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Example Question #22 : Trigonometric Identities
Given that , which of the following must also be true?
None of these must also be true.
The supplementary angle identity states that in the positive quadrants, if two angles are supplementary (add to 180 degrees), they must have the same sine. In other words,
if , then
Using this, we can see that
Thus, if , then also.
Example Question #1 : Complementary And Supplementary Identities
Which of the following is equivalent to ?
Recall that the cosine and sine of complementary angles are equal.
Thus, we are looking for the complement of 70, which gives us 20.
When we take the cosine of this, we will get an equivalent statement.
Example Question #24 : Trigonometric Identities
Which of the following is equivalent to the function above.
The cosine graph at zero has a peak at 1.
The first peak in the sine curve is at π/2, so you adjust the cosine with a -π/2 and that gives the answer
Example Question #2 : Complementary And Supplementary Identities
Simplify the following expression:
Simplifying this expression relies on an understanding of the cofunction identities. The cofunction identities hinge on the fact that the value of a trig function of a particular angle is equal to the value of the cofunction of the the complement of that angle. In other words,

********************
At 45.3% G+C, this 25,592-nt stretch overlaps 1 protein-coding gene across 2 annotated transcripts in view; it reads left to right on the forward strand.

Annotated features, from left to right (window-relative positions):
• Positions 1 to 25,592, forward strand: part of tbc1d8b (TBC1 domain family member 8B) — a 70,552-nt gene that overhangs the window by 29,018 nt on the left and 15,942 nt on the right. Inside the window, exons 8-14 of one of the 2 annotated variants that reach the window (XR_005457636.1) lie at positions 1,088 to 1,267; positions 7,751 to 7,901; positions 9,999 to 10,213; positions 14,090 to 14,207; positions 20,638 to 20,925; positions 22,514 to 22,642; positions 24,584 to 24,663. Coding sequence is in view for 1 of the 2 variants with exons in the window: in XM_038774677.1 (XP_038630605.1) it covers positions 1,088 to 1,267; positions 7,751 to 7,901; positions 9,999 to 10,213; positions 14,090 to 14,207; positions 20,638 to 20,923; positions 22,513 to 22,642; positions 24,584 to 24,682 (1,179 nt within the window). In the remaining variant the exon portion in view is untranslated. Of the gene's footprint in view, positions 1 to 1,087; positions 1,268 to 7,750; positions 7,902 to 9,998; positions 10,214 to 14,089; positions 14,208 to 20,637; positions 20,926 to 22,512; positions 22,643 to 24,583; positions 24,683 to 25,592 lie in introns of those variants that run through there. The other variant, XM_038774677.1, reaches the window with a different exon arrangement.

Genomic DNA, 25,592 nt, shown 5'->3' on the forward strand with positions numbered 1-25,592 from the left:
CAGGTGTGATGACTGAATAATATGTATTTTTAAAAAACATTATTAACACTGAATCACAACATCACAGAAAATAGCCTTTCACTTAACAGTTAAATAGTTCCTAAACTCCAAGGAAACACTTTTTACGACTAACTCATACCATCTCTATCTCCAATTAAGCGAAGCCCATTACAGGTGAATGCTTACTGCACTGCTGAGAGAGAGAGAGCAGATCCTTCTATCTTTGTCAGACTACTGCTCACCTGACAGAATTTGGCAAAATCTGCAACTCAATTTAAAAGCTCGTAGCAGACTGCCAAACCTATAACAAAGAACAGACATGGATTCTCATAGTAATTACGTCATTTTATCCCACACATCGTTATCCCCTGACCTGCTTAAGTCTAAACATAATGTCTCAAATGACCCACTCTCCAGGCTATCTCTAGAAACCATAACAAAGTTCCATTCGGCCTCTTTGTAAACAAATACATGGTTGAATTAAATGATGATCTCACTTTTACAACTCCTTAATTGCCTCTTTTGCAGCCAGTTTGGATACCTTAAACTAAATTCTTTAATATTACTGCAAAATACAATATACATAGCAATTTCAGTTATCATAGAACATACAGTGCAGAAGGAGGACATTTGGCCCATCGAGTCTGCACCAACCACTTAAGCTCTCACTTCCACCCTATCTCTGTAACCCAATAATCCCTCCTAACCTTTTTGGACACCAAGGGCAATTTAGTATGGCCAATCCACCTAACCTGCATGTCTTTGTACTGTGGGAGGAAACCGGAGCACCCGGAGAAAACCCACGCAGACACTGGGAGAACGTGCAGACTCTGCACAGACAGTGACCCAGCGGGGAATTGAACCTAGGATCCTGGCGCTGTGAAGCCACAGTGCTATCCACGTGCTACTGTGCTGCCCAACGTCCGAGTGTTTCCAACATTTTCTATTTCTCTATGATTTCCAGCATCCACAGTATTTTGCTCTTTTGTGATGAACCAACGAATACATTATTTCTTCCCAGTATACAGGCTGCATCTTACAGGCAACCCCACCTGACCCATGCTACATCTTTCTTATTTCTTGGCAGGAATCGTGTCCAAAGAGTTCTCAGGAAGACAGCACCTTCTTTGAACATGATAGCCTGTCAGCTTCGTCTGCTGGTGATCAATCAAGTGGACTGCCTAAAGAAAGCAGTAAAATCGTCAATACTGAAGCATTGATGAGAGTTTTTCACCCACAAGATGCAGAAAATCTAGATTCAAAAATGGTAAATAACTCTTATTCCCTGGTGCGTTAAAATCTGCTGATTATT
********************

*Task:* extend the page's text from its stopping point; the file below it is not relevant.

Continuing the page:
That means that returning to our initial expression, we can do some substiution.
We then turn to another identity, namely the fact that tangent is just the quotient of sine and cosine.
We can substitute again
Yet dividing by a fraction is the same as multipying by the reciprocal.
With some cancellation, we have arrived at our answer.
Example Question #26 : Trigonometric Identities
Which of those below is equivalent to ?
Think of a right triangle. The two non-right angles are complementary since the angles in a triangle add up to 180. As a result, when we apply the definitions of sine and cosine, we get that the sine of one of these angles is equivalent to the cosine of the other. As a result, the sine of one angle is equal to the cosine of its complement and vice versa.
Therefore, when we look at the angles of a right triangle that includes a 60 degree angle we get
Example Question #27 : Trigonometric Identities
Which one is equal to
Complementary angles are equal to one's to others